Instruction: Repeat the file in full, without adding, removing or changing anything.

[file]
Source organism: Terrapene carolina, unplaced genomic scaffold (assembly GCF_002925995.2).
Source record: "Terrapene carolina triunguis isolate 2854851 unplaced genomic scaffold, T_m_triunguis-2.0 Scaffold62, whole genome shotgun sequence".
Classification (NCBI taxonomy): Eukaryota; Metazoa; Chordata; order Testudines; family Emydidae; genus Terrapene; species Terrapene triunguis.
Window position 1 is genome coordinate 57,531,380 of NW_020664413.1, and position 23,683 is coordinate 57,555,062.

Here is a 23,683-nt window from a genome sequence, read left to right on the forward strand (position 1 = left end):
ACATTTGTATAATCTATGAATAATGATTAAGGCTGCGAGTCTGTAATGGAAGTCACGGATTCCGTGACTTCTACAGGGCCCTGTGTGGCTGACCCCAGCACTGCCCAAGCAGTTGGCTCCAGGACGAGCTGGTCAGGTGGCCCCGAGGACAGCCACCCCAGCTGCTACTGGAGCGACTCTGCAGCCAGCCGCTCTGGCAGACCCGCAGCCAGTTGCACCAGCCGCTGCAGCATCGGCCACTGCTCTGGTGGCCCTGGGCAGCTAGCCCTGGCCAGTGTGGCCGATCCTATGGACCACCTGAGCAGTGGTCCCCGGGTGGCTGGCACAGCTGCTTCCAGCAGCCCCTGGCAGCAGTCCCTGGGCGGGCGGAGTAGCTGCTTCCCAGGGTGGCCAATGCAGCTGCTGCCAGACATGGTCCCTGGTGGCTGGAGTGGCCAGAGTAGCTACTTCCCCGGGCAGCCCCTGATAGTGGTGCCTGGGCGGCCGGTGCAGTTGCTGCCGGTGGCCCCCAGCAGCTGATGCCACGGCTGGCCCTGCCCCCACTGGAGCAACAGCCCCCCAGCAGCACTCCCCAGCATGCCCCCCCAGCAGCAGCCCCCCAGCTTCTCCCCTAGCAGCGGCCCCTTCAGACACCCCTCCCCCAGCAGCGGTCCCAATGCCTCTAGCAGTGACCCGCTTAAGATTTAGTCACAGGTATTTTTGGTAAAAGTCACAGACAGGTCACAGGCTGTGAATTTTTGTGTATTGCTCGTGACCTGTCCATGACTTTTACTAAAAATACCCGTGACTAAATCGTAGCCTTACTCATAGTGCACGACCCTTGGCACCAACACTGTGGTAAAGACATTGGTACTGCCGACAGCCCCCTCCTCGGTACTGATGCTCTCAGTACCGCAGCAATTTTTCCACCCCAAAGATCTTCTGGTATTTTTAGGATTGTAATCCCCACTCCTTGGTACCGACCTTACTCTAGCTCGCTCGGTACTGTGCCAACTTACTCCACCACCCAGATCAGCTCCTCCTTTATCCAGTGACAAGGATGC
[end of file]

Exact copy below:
Source organism: Terrapene carolina, unplaced genomic scaffold (assembly GCF_002925995.2).
Source record: "Terrapene carolina triunguis isolate 2854851 unplaced genomic scaffold, T_m_triunguis-2.0 Scaffold62, whole genome shotgun sequence".
Classification (NCBI taxonomy): Eukaryota; Metazoa; Chordata; order Testudines; family Emydidae; genus Terrapene; species Terrapene triunguis.
Window position 1 is genome coordinate 57,531,380 of NW_020664413.1, and position 23,683 is coordinate 57,555,062.

Here is a 23,683-nt window from a genome sequence, read left to right on the forward strand (position 1 = left end):
ACATTTGTATAATCTATGAATAATGATTAAGGCTGCGAGTCTGTAATGGAAGTCACGGATTCCGTGACTTCTACAGGGCCCTGTGTGGCTGACCCCAGCACTGCCCAAGCAGTTGGCTCCAGGACGAGCTGGTCAGGTGGCCCCGAGGACAGCCACCCCAGCTGCTACTGGAGCGACTCTGCAGCCAGCCGCTCTGGCAGACCCGCAGCCAGTTGCACCAGCCGCTGCAGCATCGGCCACTGCTCTGGTGGCCCTGGGCAGCTAGCCCTGGCCAGTGTGGCCGATCCTATGGACCACCTGAGCAGTGGTCCCCGGGTGGCTGGCACAGCTGCTTCCAGCAGCCCCTGGCAGCAGTCCCTGGGCGGGCGGAGTAGCTGCTTCCCAGGGTGGCCAATGCAGCTGCTGCCAGACATGGTCCCTGGTGGCTGGAGTGGCCAGAGTAGCTACTTCCCCGGGCAGCCCCTGATAGTGGTGCCTGGGCGGCCGGTGCAGTTGCTGCCGGTGGCCCCCAGCAGCTGATGCCACGGCTGGCCCTGCCCCCACTGGAGCAACAGCCCCCCAGCAGCACTCCCCAGCATGCCCCCCCAGCAGCAGCCCCCCAGCTTCTCCCCTAGCAGCGGCCCCTTCAGACACCCCTCCCCCAGCAGCGGTCCCAATGCCTCTAGCAGTGACCCGCTTAAGATTTAGTCACAGGTATTTTTGGTAAAAGTCACAGACAGGTCACAGGCTGTGAATTTTTGTGTATTGCTCGTGACCTGTCCATGACTTTTACTAAAAATACCCGTGACTAAATCGTAGCCTTACTCATAGTGCACGACCCTTGGCACCAACACTGTGGTAAAGACATTGGTACTGCCGACAGCCCCCTCCTCGGTACTGATGCTCTCAGTACCGCAGCAATTTTTCCACCCCAAAGATCTTCTGGTATTTTTAGGATTGTAATCCCCACTCCTTGGTACCGACCTTACTCTAGCTCGCTCGGTACTGTGCCAACTTACTCCACCACCCAGATCAGCTCCTCCTTTATCCAGTGACAAGGATGC